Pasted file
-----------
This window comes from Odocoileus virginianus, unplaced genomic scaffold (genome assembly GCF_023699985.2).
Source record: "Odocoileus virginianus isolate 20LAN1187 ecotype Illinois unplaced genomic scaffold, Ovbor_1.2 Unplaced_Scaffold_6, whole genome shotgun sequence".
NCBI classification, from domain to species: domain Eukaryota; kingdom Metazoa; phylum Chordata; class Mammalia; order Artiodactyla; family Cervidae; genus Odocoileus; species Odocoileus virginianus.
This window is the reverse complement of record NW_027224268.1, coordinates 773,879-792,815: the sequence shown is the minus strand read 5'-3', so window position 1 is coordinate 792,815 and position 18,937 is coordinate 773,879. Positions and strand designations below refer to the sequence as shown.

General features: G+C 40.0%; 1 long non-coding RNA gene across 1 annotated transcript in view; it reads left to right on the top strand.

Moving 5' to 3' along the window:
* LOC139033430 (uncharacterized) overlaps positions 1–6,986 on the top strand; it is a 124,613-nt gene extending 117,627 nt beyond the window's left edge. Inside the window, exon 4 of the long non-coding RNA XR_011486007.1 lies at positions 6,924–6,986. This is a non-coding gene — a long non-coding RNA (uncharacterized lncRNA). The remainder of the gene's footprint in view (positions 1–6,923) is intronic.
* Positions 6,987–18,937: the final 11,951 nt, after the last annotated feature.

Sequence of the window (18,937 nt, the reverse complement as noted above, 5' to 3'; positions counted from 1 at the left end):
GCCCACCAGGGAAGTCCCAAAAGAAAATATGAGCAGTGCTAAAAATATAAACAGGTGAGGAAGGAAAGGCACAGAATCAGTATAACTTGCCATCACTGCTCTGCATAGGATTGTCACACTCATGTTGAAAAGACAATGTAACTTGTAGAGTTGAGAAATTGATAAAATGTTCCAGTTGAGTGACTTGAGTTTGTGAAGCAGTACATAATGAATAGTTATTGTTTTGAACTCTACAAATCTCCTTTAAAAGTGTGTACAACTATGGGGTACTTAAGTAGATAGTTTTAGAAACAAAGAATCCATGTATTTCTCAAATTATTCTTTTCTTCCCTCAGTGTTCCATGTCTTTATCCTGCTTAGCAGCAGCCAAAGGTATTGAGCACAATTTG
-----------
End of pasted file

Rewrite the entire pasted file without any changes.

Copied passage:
This window comes from Odocoileus virginianus, unplaced genomic scaffold (genome assembly GCF_023699985.2).
Source record: "Odocoileus virginianus isolate 20LAN1187 ecotype Illinois unplaced genomic scaffold, Ovbor_1.2 Unplaced_Scaffold_6, whole genome shotgun sequence".
NCBI classification, from domain to species: domain Eukaryota; kingdom Metazoa; phylum Chordata; class Mammalia; order Artiodactyla; family Cervidae; genus Odocoileus; species Odocoileus virginianus.
This window is the reverse complement of record NW_027224268.1, coordinates 773,879-792,815: the sequence shown is the minus strand read 5'-3', so window position 1 is coordinate 792,815 and position 18,937 is coordinate 773,879. Positions and strand designations below refer to the sequence as shown.

General features: G+C 40.0%; 1 long non-coding RNA gene across 1 annotated transcript in view; it reads left to right on the top strand.

Moving 5' to 3' along the window:
* LOC139033430 (uncharacterized) overlaps positions 1–6,986 on the top strand; it is a 124,613-nt gene extending 117,627 nt beyond the window's left edge. Inside the window, exon 4 of the long non-coding RNA XR_011486007.1 lies at positions 6,924–6,986. This is a non-coding gene — a long non-coding RNA (uncharacterized lncRNA). The remainder of the gene's footprint in view (positions 1–6,923) is intronic.
* Positions 6,987–18,937: the final 11,951 nt, after the last annotated feature.

Sequence of the window (18,937 nt, the reverse complement as noted above, 5' to 3'; positions counted from 1 at the left end):
GCCCACCAGGGAAGTCCCAAAAGAAAATATGAGCAGTGCTAAAAATATAAACAGGTGAGGAAGGAAAGGCACAGAATCAGTATAACTTGCCATCACTGCTCTGCATAGGATTGTCACACTCATGTTGAAAAGACAATGTAACTTGTAGAGTTGAGAAATTGATAAAATGTTCCAGTTGAGTGACTTGAGTTTGTGAAGCAGTACATAATGAATAGTTATTGTTTTGAACTCTACAAATCTCCTTTAAAAGTGTGTACAACTATGGGGTACTTAAGTAGATAGTTTTAGAAACAAAGAATCCATGTATTTCTCAAATTATTCTTTTCTTCCCTCAGTGTTCCATGTCTTTATCCTGCTTAGCAGCAGCCAAAGGTATTGAGCACAATTTG